Here he needs to be a little more careful. The large land-grant schools like those in the Big Ten certainly fit this description of needing to conduct research in leftist journals. But the state universities like SCSU don't even require this much. They can be satisfied with writing articles for conferences only attended by those of the same ideological bent. At a regional social science conference, for example, there are two groups of economists who meet -- an institutionalist section and a section for mainstream economics. The two seldom cross-pollinate, and when they do the sparks fly. (I've been involved in some of these sparks, but that's another story.) These presentations are listed by faculty for promotion and tenure decisions, and they count.
Students also bear much of the blame for political correctness on campus. This is not because students themselves are overwhelmingly left wing, but rather because they are often apathetic and infrequently challenge their leftist professors. Questioning a professor's politics is unlikely to endanger a student's grade. Even most left-wing professors prefer students who talk and challenge to those who quietly submit.
Again, that doesn't fit my experience or those of the students who submit to NoIndoctrination or Campus Nonsense. I think it borders on blaming the victim, actually.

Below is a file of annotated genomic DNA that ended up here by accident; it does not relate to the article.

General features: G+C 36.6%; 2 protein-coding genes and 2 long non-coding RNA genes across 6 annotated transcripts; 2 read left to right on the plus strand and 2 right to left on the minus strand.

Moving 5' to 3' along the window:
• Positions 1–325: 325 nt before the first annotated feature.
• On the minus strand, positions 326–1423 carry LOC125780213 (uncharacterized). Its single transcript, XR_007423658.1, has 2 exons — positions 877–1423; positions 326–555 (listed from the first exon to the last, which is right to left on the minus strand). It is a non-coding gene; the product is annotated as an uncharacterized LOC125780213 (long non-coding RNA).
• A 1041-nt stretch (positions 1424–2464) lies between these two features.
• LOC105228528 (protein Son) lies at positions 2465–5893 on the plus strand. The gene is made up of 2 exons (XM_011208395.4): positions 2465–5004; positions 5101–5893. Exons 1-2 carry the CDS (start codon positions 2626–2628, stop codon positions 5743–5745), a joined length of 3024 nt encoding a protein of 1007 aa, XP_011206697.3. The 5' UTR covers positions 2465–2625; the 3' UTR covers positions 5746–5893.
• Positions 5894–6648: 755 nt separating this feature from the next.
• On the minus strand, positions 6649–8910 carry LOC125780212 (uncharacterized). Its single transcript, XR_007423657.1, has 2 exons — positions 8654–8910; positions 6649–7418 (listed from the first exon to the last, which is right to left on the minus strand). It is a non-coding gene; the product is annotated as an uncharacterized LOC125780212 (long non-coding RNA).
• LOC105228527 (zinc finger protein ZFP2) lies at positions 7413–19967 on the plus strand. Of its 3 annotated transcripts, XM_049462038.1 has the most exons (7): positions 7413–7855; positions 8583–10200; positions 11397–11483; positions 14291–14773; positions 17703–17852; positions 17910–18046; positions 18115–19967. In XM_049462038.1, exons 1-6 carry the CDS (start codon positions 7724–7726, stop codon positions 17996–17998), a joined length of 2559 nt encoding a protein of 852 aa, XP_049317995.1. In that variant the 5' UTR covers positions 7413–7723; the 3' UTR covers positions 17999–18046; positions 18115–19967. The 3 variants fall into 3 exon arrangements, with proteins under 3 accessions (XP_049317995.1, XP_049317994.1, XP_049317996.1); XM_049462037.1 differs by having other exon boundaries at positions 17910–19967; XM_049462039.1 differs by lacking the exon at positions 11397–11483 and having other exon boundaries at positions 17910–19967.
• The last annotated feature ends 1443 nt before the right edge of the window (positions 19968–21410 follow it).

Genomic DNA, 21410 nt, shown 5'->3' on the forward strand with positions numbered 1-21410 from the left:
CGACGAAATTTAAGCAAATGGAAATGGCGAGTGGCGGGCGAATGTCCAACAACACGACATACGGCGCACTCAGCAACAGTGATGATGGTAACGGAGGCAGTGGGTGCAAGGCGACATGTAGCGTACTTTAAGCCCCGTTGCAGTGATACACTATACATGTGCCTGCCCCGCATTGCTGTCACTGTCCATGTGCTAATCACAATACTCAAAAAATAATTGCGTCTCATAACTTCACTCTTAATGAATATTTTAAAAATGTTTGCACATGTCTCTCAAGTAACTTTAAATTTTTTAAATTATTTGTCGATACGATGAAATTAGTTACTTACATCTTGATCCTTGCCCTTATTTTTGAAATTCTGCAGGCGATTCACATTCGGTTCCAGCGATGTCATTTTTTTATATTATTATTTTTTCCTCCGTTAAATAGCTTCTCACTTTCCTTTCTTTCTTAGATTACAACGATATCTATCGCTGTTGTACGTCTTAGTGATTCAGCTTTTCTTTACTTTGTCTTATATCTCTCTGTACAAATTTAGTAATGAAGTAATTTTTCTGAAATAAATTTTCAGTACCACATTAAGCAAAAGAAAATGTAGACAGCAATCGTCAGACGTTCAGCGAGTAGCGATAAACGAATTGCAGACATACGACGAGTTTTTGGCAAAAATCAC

I don't know enough to say whether this is a corrupt tenure case, and I suspect none of the outside commentators do. It's not at all unusual to see petitions filed for faculty who lose a tenure decision, and those petitions are borne of personal relationships between faculty and student rather than students making informed impassionate judgments on a faculty member's teaching. There's no record of a teaching award, though one student is quoted commenting positively on teaching. More than focusing on Prof. Miller's tenure, if I were President Christ I would wonder what could be done to improve a school where over 100 students sign a petition that expresses the concern "that this decision will decrease the little political diversity that exists amongst the faculty at Smith College."